Updated April 2018
It’s tax season again, which for most of us means a few hours of hunting down our W-2s and hoping for a nice refund. Once you’ve filed, you’re off the hook for another year…unless, of course, you get audited.
If this happens to you, don’t panic—being audited doesn’t mean you’ve done something wrong or that you owe penalties. As long as you filed your taxes correctly and have the receipts to back it up, you should be just fine. Fortunately, the Internal Revenue Service (IRS) only audits a tiny fraction of tax returns each year—less than 1%—so the odds are pretty slim you’ll be called out, But if you are on their list, there’s not much you can do to stop it. Just in case you end up being audited this year, here’s a quick list of things you should know:
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What is a tax audit?
A tax audit is the IRS’s way of verifying that the taxes you’ve submitted were accurate. If you can prove that your taxes were filed correctly and the numbers you reported were true, you’re generally all set.
If I’m audited, does it mean I owe the IRS more money?
Nope, not necessarily. If you filed your taxes correctly, you may not owe a thing. But if the IRS finds an error, intentional or otherwise, you may end up owing back taxes or penalties.
How can I decrease my chances of being audited?
File your taxes: This is the biggest one. If you haven’t filed your taxes for a year or more, you’re essentially begging the IRS to audit you.
Record every payment: Your income is a big piece of what makes you “auditable,” so if your income is significantly lower or higher than the average household, it will increase your chances of getting audited.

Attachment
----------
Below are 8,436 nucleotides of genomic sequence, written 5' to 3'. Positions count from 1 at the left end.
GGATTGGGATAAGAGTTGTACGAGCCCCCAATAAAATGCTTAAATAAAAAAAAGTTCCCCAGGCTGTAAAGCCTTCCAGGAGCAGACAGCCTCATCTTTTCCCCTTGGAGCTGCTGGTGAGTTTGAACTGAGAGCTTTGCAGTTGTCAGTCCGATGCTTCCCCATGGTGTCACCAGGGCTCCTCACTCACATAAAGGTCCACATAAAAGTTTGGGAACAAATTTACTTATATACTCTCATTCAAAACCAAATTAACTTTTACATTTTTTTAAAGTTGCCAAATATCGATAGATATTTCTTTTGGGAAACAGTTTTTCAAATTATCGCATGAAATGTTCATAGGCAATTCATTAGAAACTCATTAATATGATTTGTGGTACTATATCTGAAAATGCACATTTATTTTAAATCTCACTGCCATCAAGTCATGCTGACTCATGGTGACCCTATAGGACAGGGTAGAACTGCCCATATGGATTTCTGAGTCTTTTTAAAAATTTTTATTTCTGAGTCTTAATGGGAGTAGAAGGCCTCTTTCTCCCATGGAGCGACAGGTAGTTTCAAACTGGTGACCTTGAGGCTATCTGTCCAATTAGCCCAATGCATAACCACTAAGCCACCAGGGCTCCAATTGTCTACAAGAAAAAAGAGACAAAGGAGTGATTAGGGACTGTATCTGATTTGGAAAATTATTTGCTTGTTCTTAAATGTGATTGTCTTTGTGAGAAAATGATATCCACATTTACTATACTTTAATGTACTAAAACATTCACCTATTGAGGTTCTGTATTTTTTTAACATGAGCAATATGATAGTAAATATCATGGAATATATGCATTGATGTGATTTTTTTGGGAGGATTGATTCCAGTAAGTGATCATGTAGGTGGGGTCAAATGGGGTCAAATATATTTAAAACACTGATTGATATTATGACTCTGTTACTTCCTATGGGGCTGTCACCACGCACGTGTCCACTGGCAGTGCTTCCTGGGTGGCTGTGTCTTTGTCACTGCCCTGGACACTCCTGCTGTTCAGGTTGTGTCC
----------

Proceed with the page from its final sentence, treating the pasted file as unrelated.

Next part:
While you can’t exactly change your salary, you can make sure you’ve entered everything correctly. If you have multiple revenue sources (for example, if you freelance), it can be hard to keep track of all the income you earn in a year, so you’re more likely to leave out a payment. Keep thorough records and make sure you record every payment.
Check your deductions: If you made any significant charitable contributions, you’re eligible for some well-deserved deductions. However, if the deductions are suspiciously high, you’re more likely to get audited. (We’re not saying you shouldn’t give generously, but if you gave 80% of your income to charity last year, you could pique the interest of the IRS.) If you’re claiming a home office deduction, make sure you’ve actually designated a section of your home strictly for business purposes.
Keep spotless records: The IRS can audit you as far back as three years, so make sure you keep at least three years’ worth of tax returns and files. It’s also a good idea to keep a folder of your paystubs and categorize your bills and receipts from all work purchases during the year.
What are the different kinds of tax audits?
Mail audits: These are the most typical and the least invasive kind. They may be limited to a question from the IRS about a specific deduction or a charitable gift, and once you submit your records, you could be all done.
Office audits: During an office audit, the IRS will ask you to visit them at their offices, and may ask you to bring certain files.
Field audits: If something from your records looks suspicious, the IRS may send someone to your home or business to look things over.
What should I do once I’m notified?
Don’t ignore the notice—that won’t make it go away. Get in touch with a tax attorney and secure legal representation, and be honest with your IRS auditor. Like most things in life, honesty is the best policy.
Solid preparation and organization will get you through any audit. If you have any additional questions, you can always Ask a Lawyer for help.